1. Partridge

    Partridge Active Member

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    Writing with real-world locations

    Discussion in 'Setting Development' started by Partridge, Dec 22, 2017.

    My WIP takes place in Bournemouth. For those who don't know it, it's a large, cosmopolitan seaside town on the South Coast of England with lots of night life and sandy beaches. People who live there sometimes refer to it England's answer to California.

    To make this clear, it's a place I know well, and a place I love. I'm fully at ease writing about it, so using this real world location isn't daunting at all.

    Road names, names for individual sectors of the town are all included, and I've made sure I'm also geographically correct throughout the book.

    But:

    Is it OK to have fictional buildings in a real location? For example my MC lives in an apartment building by the sea called Astoria Tower which is a fictional building. Is this OK? Does it need to be a real apartment building that you can find on google maps?

    I've created fictional, or at least non specific places quite a lot in my book, to deal with the myriad of bars, pubs and cafes the town has. I don't want to name a specific bar or whatever, for fear of getting sued or upsetting anyone that owns any establishment I may name.
     
  2. Homer Potvin

    Homer Potvin Digging out my Balzac Contributor

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    Sure. You're writing about fictional people and fictional events, so what's a building or two atop an already festering heap of lies?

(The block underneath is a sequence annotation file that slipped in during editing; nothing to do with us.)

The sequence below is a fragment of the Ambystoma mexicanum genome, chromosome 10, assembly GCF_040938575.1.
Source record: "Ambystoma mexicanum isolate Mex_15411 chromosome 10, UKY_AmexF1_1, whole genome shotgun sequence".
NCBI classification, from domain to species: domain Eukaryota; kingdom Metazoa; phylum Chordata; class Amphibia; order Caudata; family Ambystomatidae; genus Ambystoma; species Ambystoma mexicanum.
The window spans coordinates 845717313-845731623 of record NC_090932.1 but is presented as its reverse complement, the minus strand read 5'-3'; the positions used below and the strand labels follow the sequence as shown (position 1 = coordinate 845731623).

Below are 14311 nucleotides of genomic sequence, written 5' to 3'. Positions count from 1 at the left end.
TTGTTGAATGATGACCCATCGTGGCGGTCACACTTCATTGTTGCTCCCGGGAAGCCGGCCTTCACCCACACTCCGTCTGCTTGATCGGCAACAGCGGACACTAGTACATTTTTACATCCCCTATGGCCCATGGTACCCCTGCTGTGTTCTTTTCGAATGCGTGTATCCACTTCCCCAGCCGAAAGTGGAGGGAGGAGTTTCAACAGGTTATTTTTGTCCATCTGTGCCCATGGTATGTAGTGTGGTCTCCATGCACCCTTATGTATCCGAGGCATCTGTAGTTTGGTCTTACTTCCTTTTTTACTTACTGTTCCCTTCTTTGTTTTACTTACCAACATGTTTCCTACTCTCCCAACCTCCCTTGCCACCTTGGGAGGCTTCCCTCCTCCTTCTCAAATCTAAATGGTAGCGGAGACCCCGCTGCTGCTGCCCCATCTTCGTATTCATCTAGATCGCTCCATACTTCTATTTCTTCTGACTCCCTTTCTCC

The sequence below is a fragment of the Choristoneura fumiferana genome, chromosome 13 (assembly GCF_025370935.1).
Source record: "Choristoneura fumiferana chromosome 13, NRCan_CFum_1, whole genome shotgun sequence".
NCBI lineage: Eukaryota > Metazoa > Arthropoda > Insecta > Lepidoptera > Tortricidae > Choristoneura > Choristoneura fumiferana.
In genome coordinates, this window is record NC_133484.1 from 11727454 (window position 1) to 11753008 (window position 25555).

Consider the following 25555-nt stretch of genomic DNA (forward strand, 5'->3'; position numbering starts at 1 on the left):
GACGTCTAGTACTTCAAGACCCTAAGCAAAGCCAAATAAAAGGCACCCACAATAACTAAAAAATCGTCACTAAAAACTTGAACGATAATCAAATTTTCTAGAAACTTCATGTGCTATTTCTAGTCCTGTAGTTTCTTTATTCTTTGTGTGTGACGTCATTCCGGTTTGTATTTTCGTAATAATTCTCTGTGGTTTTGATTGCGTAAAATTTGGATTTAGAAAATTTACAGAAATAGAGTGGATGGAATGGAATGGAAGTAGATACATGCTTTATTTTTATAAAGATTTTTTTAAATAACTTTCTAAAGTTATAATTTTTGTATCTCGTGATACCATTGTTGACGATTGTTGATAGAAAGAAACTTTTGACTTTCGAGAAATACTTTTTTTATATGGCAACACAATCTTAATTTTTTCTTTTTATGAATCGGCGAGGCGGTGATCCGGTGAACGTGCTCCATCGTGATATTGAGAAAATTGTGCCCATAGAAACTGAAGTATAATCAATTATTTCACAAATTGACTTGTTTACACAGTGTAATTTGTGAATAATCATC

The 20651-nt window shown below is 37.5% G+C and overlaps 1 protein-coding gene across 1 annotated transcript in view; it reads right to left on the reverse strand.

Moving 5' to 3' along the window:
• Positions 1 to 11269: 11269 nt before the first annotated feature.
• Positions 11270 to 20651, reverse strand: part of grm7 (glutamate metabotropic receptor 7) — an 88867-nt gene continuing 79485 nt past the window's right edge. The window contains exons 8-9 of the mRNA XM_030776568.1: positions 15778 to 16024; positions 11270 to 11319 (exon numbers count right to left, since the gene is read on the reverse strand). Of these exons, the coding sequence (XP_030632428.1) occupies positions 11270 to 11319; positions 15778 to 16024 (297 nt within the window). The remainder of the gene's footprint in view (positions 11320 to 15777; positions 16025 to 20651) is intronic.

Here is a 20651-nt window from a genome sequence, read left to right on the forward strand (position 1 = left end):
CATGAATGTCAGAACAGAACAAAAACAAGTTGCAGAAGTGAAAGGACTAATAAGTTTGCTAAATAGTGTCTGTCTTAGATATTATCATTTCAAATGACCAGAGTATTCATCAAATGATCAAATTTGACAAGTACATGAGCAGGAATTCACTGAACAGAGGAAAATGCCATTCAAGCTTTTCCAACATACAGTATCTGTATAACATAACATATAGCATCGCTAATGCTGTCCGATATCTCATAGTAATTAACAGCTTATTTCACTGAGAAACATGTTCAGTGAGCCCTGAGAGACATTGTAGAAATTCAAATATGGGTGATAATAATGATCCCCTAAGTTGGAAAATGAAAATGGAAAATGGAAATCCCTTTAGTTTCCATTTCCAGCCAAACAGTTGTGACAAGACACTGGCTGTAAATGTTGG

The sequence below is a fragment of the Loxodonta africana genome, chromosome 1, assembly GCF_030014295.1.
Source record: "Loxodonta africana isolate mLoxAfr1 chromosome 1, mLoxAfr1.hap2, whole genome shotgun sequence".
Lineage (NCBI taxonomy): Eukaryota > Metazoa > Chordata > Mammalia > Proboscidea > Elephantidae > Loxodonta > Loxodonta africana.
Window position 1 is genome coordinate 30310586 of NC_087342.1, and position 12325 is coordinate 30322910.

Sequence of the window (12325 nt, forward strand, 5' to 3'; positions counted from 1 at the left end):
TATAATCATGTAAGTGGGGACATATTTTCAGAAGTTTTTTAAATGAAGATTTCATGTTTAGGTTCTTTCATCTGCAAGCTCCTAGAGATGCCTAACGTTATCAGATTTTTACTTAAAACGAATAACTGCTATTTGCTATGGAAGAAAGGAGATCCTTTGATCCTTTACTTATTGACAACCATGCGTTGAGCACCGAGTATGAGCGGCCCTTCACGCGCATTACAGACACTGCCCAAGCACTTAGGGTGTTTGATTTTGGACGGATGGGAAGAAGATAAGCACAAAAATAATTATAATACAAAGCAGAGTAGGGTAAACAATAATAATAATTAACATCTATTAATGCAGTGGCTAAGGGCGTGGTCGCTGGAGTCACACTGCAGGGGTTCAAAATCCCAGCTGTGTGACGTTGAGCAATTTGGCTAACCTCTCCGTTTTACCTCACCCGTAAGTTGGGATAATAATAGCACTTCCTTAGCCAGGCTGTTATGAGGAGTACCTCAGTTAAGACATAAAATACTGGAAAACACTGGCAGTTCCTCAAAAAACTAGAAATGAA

3. LostThePlot

    LostThePlot Naysmith Contributor

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    There's no problem at all with doing this. Remember, most of the people reading have no idea where you are talking about. What matters is the feeling of authenticity. That doesn't mean that you have to be 100% faithful to reality, it just means that the fictional elements need to feel like they really could be there.

    I write in real world places. I think it matters; I like that they have a sense of being a real place when my characters walk around them. I like that their school really exists and they wear the right uniform, I like that they turn onto the right road and they can see the castle off in the distance. I like that the place they got drunk in the bushes is a place that I've been to (and been drunk in). But for all that; I make some of it up because reality never helps you out. Sometimes you need a character to in a specific place, so they can accidentally run into someone. Or indeed have them not live on the way, so it's cute when he goes out of his way to walk into town with the girl he likes. And that's fine. Just as long as you keep these things feeling like they could be true then no-one will even notice. Even people who live in Rochester probably can't tell off the top of their heads which parts I made up.
     
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  4. Partridge

    Partridge Active Member

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    Thanks to the both you - that was well put, and it has shut up some of the nagging voices in my head.
     
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  5. LostThePlot

    LostThePlot Naysmith Contributor

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    No worries dude :) And kudos for not being from Brighton; the more accurate but far less likeable British version of California ;)
     
  6. Partridge

    Partridge Active Member

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    Brighton's alright. But I think it's been done to death in fiction, a little bit. Bourney has a nicer, happier atmosphere I feel.

    FYI, I'm not from either. I was actually brought up along Lee-On-Solent, but I met my Girlfriend in Bournemouth and spent a lot of time there. I've always felt an attraction, and a pull to Bournemouth. I think it's why I've been enjoying my WIP so much.